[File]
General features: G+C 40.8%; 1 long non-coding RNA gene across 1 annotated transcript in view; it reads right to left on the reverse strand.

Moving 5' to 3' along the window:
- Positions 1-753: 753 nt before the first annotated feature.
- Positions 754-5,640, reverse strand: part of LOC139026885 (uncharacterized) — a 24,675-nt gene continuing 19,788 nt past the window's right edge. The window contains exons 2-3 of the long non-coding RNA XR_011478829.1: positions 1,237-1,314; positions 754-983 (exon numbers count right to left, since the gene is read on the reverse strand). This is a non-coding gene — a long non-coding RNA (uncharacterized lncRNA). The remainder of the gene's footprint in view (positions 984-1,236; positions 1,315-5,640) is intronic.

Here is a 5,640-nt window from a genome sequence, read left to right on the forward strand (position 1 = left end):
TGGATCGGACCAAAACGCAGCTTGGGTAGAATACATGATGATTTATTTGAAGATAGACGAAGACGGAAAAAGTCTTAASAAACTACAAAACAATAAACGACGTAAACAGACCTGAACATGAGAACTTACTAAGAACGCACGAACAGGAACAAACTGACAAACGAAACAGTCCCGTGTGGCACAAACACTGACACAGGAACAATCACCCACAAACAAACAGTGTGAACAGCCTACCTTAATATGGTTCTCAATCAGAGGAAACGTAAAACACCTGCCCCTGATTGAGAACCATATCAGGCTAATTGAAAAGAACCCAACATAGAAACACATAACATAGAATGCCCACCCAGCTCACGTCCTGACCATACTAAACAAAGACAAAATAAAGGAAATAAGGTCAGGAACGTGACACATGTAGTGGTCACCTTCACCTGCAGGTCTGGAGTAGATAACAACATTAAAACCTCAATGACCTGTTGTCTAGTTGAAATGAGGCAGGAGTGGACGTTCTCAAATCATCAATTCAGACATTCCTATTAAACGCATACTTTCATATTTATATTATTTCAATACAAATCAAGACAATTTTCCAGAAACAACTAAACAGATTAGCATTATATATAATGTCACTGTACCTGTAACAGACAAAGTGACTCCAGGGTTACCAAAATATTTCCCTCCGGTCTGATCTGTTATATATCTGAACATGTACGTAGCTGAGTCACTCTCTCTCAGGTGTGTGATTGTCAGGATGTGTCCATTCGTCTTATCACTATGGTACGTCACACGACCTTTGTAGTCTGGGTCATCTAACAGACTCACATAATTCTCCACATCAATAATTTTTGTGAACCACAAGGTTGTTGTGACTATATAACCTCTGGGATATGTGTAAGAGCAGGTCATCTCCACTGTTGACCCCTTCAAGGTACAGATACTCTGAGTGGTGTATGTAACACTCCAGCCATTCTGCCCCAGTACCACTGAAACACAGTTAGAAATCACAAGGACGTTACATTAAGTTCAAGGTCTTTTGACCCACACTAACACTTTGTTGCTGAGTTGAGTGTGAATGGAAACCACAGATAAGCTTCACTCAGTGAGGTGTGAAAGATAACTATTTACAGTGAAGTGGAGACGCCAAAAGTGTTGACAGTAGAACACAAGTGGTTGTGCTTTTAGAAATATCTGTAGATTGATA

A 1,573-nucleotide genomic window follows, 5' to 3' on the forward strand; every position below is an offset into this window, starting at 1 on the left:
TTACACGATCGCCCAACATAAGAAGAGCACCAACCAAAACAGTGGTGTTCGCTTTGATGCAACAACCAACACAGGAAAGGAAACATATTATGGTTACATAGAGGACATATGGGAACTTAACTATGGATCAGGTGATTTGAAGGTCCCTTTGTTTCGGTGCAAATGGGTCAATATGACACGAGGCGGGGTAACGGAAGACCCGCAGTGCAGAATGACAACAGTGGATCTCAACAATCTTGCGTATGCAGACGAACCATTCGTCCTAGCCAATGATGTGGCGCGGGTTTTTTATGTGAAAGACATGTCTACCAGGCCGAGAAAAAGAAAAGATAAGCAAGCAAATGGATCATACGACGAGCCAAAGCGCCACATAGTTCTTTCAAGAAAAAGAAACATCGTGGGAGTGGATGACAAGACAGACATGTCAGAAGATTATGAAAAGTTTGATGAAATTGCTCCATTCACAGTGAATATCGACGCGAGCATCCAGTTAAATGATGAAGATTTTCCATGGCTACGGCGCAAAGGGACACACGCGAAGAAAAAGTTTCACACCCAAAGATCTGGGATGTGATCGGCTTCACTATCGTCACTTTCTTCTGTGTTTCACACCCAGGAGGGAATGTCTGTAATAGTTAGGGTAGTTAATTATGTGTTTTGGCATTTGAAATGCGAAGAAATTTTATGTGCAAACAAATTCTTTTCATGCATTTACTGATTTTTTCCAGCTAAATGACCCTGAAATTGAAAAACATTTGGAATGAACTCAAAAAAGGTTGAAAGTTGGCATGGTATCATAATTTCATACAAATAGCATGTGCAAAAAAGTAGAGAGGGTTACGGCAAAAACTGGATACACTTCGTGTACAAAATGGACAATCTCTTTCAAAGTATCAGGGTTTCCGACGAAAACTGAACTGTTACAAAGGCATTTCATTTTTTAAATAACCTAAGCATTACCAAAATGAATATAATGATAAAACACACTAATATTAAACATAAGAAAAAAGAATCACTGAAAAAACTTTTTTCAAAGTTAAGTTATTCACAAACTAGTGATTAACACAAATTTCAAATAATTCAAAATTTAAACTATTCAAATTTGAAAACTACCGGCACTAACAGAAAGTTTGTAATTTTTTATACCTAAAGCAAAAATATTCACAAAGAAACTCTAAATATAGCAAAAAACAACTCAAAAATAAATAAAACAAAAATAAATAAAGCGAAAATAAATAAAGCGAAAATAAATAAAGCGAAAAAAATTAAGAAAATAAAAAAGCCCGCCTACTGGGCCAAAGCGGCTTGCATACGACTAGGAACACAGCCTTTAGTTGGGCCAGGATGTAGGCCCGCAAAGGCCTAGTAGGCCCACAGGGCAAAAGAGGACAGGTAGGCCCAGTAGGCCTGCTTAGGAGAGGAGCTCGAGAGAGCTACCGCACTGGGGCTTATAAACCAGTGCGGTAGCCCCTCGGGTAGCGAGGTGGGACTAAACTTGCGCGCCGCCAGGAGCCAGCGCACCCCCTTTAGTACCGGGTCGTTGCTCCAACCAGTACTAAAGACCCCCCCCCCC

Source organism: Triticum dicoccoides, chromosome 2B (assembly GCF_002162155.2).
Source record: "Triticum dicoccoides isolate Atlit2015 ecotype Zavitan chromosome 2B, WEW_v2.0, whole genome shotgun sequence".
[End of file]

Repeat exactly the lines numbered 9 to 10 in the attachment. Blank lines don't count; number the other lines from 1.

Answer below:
Source organism: Triticum dicoccoides, chromosome 2B (assembly GCF_002162155.2).
Source record: "Triticum dicoccoides isolate Atlit2015 ecotype Zavitan chromosome 2B, WEW_v2.0, whole genome shotgun sequence".